Now, this story comes fresh on the heels (at least in my blogging about it) of yesterday's blog about RT's strange reporting and phraseology about spy satellites disguised as space junk, and that they were "state affiliated." This story comes from Ms. P.H., to whom we are grateful for sharing it, for it's as if she was reading either my mind, or Russian General Oleg Maidanovich's mind, or both. And this article, in its own way, is at least as puzzling as the RT article. See if you can catch why:
Now, beyond the usual references to Japanese Prime Minister Abe's determination to raise Japan's military capabilities considerably, and the understandable reticence among the Japanese population to do so, there's something else quite unusual here.
"The guidelines, which will be updated on April 27 for the first time since 1997, would provide for cooperation on Space Situational Awareness (SSA), or detecting and identifying objects in orbit, and on maritime surveillance from space, the sources said.
"Japan and the United States have recognised space weaponry development - brought to the fore by China's 2007 anti-satellite missile test - and an increase in the amount of dead satellites and other space junk as factors impeding the peaceful use of space.
"In talks on Wednesday, Japanese Defence Minister Gen Nakatani and US Defence Secretary Ashton Carter affirmed Japan-US cooperation in the field of space, including the establishment of a new working-level taskforce. The revised defence guidelines would specify the importance of SSA, the sources said.
"The countries also planned to reconsider the manner of cooperation between Japan's Self-Defence Forces and the US Strategic Command's Joint Space Operations Centre, which handles US space surveillance, the sources said. The US is decentralising its satellite systems so satellites maintain some level of functioning in the event of attack.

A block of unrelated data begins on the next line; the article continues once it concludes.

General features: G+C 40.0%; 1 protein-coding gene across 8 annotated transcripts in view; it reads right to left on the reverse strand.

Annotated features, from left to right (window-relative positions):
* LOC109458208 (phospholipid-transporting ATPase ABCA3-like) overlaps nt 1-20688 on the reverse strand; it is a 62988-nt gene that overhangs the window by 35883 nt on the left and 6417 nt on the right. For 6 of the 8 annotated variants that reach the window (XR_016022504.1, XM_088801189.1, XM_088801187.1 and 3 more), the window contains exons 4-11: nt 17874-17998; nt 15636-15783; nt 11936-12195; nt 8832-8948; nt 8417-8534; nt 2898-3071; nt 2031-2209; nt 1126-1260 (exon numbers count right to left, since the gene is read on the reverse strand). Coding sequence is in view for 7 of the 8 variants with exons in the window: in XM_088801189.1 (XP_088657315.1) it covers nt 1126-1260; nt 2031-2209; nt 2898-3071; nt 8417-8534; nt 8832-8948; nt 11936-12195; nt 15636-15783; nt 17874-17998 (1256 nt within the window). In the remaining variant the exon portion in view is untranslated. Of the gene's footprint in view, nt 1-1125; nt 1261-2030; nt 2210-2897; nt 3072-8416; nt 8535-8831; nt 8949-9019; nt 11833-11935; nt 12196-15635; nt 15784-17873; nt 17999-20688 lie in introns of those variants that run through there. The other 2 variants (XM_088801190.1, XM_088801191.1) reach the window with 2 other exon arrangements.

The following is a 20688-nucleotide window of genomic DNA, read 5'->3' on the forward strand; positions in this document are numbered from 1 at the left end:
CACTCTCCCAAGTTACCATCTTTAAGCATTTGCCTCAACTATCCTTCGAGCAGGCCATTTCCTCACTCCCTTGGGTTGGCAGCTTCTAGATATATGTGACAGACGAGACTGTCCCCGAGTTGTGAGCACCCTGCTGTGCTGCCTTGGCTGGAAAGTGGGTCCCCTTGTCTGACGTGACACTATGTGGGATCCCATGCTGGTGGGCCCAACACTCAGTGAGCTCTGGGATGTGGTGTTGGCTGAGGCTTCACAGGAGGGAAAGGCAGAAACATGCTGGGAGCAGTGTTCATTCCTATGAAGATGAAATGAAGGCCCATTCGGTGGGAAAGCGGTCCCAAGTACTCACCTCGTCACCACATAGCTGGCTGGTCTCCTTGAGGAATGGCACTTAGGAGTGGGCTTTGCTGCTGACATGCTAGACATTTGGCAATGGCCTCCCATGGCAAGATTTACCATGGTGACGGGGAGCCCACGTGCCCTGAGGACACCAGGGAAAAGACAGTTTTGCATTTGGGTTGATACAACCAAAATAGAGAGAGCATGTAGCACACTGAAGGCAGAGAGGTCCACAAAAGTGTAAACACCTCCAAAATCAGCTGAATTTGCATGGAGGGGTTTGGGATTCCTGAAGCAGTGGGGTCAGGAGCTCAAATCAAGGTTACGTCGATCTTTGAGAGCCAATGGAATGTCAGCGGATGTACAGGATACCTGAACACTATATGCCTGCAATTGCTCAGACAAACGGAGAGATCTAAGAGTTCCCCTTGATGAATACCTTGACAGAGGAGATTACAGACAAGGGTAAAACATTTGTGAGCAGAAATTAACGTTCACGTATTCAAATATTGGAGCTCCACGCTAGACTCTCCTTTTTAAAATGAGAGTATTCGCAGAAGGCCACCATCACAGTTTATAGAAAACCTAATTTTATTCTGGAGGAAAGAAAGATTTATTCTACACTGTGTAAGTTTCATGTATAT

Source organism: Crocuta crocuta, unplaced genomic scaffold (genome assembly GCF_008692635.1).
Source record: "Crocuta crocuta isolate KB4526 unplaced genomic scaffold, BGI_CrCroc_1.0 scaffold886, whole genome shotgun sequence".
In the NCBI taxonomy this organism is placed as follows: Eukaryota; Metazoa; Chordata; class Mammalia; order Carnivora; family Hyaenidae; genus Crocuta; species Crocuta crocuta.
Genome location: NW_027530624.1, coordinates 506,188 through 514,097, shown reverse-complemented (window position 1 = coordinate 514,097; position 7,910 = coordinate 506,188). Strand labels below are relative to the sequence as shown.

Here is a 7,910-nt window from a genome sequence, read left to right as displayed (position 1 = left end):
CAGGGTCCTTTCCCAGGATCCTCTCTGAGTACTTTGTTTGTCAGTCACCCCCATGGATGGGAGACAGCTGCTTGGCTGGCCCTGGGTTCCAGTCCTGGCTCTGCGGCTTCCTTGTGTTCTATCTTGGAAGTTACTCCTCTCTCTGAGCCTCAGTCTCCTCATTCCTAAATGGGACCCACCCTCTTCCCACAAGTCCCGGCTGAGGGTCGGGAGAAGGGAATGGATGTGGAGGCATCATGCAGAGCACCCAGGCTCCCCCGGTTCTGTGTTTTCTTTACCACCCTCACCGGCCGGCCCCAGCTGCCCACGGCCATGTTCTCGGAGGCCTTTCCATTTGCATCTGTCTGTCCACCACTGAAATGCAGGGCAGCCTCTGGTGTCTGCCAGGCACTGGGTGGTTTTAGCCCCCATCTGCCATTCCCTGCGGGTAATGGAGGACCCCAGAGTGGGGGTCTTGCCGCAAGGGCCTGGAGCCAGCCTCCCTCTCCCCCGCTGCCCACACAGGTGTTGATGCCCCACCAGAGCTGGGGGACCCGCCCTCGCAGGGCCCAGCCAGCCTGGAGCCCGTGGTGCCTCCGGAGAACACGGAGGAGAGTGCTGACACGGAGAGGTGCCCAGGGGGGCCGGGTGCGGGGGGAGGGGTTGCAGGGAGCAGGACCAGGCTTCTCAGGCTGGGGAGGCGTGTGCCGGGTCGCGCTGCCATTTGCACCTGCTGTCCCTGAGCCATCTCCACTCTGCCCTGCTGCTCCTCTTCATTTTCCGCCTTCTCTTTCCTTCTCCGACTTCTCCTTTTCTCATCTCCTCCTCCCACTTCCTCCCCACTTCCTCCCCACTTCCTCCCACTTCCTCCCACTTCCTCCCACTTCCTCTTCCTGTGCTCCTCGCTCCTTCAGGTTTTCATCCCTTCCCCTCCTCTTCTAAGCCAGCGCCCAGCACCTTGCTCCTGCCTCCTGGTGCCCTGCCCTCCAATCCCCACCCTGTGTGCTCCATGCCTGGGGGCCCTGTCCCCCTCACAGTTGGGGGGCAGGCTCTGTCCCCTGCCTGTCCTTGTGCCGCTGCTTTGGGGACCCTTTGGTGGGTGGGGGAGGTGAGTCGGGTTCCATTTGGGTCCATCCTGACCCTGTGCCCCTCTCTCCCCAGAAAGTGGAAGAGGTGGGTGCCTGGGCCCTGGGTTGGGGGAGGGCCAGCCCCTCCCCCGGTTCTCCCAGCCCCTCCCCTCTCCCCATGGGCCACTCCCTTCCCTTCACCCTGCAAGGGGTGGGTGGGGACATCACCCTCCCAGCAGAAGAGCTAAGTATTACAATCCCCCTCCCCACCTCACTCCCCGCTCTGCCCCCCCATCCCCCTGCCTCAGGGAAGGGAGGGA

"The US planned to turn to Japan's network of "quasi-zenith satellites" in addition to its own global positioning system, the source said. Information sharing on global maritime surveillance has the potential to better equip Japan and the US to ensure the security of sea lanes and respond to tsunamis and other disasters."
Now, if one were inclined just to read this article by itself, or to read just these paragraphs, one has the more-or-less predictable noise about Japanese-American defense cooperation, with the Japanese dutifully making their space capabilities available to America for defense purposes. Nothing new here. So why run the story at all? We'll get back to that.
But then there's this story, shared by Mr. S.D.:
Notice the crucial paragraphs here:
"In January, Japan's Office of National Space Policy cemented a new 10-year space strategy that for the first time folds space policy into national security strategy, both to enhance the US-Japan alliance and to contain China.
"Under the third Basic Plan, Japan's priorities go beyond building out its regional GPS-backup Quasi-Zenith Satellite System (QZSS) navigation constellation, advancing its space situational awareness (SSA) capabilities and developing a maritime domain awareness (MDA) constellation. The country will also as much as double its Information Gathering Satellite (IGS) reconnaissance program to an eight-satellite constellation, and develop a space-based missile early warning capability.
"'Japan's three most important space programs are the QZSS, SSA and MDA, but we are also looking toward [space-based] shared [ballistic missile] early warning,' Liberal Democratic Party lawmaker Hiroshi Imazu said. As former chairman of the party's Space Policy Committee and current chairman of its Policy Research Council's Research Commission on Security, Imazu is a leading advocate for Japan bolstering its national security space architecture." (Emphasis added)